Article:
Speed Dating Takes a New Twist

05/15/2010 05:12 am ET | Updated May 25, 2011

Speed dating, I am told, is inefficient and not conducive to making friendships, let alone romantic partnerships. Of course, fast-paced games can be quite amusing and offer an evening of laughs, though not without some frustration and perhaps a feeling that nothing really was achieved.

There is, however, another use for speed dating that happens annually in Chicago when invites its member non-profits and volunteers for two hours of networking and, yes, speed dating.

Our event is always set around Valentine's Day and our members and guests have the chance to 'fall in love with a non-profit.' A little love on a cold, winter evening in Chicago goes a long way.

Here's how it works: we place each non-profit (about 70 participated this year) at a small, numbered table. We purposely place diverse non-profits next to each other; animal welfare next to soccer programs, food programs next to elderly care, theater for underserved youth next to mental health care, etc. Then the fun begins. Anywhere from 125-250 women participate annually, including members, as well as staff and clients from our event partners Neal, Gerber & Eisenberg LLP and Navigant Consulting, all professional, experienced and ready to volunteer their expertise. We then send them arbitrarily (a la 'pick a number from the bowl') to a non-profit's table. The non-profit and volunteer have seven minutes to meet, discuss needs and skills, and see if there's a match. The volunteer may find what they are looking for, or be surprised by meeting a non-profit they never knew about, but where their skills are needed. Some volunteers even find that although they spend their days as a lawyer, they also have writing, research, editing and speaking skills highly coveted by non-profits. After seven minutes we ring a loud bell and the volunteer must move to the next table...and the dating continues. During the speed dating session, volunteers can meet a half-dozen non-profits and still have time to network while enjoying the wine and cheese.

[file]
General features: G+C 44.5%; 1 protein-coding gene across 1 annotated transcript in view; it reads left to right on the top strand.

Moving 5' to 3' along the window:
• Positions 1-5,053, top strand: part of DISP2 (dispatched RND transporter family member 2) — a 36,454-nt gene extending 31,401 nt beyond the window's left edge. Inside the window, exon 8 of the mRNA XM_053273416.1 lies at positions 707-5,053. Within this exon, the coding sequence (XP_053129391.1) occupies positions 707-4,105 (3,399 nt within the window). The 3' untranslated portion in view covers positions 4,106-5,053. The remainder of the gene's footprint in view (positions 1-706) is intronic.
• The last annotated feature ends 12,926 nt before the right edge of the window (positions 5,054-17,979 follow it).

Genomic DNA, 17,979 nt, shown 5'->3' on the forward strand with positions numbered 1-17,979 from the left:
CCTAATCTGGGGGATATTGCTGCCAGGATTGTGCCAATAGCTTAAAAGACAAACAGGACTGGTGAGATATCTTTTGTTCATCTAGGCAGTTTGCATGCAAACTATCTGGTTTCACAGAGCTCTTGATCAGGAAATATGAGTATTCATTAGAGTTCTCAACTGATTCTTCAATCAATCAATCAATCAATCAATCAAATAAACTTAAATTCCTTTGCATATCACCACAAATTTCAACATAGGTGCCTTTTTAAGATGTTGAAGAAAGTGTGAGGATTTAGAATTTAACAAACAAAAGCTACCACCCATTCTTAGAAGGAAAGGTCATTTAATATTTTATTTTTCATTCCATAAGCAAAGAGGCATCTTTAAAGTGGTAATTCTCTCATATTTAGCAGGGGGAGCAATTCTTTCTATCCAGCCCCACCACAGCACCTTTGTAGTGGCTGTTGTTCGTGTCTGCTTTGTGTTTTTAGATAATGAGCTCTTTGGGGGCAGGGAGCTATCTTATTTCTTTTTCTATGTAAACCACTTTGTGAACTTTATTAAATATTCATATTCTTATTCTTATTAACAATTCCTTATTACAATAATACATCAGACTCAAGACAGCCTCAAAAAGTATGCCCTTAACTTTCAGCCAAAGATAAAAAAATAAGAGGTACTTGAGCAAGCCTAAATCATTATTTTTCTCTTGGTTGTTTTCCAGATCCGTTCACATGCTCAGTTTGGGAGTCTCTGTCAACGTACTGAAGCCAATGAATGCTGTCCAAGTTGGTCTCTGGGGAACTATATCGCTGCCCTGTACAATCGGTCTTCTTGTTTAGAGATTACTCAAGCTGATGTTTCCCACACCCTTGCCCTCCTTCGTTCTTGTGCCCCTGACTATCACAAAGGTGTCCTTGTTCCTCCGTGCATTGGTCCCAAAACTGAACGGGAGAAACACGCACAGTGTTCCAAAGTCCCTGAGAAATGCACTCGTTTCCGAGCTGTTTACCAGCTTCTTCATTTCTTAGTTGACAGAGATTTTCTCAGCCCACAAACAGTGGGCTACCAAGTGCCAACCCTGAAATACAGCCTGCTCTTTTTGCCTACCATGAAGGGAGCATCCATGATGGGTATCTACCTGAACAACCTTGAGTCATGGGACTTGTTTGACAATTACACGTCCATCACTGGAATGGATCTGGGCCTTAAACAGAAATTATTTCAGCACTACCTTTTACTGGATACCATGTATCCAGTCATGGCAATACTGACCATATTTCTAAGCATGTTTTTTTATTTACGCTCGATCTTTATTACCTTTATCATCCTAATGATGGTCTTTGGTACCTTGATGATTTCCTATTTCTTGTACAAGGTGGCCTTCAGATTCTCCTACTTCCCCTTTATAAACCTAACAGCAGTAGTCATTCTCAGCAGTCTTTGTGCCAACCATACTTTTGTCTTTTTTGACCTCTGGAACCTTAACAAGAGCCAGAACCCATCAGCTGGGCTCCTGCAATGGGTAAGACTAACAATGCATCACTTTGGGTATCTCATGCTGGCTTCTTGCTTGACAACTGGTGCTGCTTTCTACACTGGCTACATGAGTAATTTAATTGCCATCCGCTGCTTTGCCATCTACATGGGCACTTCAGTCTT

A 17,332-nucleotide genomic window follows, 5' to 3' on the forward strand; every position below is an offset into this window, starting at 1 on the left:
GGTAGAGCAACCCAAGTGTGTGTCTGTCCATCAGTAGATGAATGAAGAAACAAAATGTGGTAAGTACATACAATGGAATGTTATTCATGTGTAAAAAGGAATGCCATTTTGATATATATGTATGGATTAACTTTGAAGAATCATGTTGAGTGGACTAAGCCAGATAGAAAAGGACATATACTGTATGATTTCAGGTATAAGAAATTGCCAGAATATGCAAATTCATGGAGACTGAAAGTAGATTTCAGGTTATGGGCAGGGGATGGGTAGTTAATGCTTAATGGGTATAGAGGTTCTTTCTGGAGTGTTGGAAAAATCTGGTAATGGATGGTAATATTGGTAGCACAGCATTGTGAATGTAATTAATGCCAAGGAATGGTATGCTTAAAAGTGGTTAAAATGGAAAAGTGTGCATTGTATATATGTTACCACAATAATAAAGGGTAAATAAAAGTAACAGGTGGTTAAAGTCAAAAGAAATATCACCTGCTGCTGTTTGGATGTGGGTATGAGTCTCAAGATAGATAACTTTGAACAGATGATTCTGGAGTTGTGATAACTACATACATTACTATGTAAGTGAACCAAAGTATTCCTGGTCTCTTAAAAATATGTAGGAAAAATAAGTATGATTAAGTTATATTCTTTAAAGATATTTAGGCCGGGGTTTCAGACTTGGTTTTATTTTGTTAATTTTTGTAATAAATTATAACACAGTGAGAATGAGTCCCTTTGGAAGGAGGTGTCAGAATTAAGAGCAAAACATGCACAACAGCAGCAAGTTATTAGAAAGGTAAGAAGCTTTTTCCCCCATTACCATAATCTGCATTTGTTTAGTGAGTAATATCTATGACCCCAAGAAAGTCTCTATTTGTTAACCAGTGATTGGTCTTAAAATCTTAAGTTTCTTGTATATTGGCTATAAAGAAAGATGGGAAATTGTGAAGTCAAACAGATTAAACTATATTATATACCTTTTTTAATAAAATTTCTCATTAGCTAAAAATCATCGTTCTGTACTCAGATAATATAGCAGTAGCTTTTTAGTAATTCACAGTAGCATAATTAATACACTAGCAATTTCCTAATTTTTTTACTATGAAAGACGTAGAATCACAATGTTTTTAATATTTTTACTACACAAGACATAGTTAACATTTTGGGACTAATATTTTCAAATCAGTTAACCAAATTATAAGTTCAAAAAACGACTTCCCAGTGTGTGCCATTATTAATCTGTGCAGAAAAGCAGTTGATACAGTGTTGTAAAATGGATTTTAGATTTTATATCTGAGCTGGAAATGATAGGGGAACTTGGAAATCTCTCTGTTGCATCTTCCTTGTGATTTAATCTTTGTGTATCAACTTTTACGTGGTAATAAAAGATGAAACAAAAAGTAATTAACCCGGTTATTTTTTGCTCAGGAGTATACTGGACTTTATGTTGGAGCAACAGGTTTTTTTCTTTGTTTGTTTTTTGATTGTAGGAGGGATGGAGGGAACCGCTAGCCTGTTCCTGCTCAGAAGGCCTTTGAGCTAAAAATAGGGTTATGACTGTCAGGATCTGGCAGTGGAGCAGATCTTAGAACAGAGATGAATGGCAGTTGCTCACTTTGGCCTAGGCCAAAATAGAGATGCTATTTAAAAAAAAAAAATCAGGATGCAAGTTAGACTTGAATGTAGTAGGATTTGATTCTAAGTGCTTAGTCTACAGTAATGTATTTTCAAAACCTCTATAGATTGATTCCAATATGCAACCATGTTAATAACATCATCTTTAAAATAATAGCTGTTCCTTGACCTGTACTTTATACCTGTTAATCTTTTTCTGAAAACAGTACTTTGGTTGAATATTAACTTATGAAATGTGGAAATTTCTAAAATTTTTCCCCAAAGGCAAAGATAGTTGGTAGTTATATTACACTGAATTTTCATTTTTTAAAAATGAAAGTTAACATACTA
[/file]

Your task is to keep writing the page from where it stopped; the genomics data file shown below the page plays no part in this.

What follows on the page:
Emily Milman of Neal, Gerber & Eisenberg LLP, one of our event partners, asked the question on everyone's mind: How can a busy woman ever find the time to volunteer for causes she cares about on top of a career, family life and other important obligations?

Our keynote speaker, Doris Christopher of The Pampered Chef, provided a suggestion. "I have found the best way to navigate this reality is to really work to be present in each area of your life. You can and should put your whole self into your career. But when the day is over, put it aside for tomorrow. My advice is to develop triggers that signal when to switch gears and give your full attention to other important things in your life."

Doris also emphasized the importance of sitting down to a meal with family and friends as often as possible, citing it as a way to slow down and take in what is important in your life. Perhaps this is also a moment to talk with your loved ones about what causes they care about and the skills your husband or friends, for example, might share with a non-profit.

At the end of the evening,'s speed dating rendezvous concludes in matches, relationships and, of course, much needed help for non-profits from supercharged professional women who want to give back, using their talents and skills for brief, high-impact volunteer opportunities. Some non-profits and volunteers even go on to become life-long partners who, when they tell the story of how they met, can say they fell in love at a truly productive speed dating event.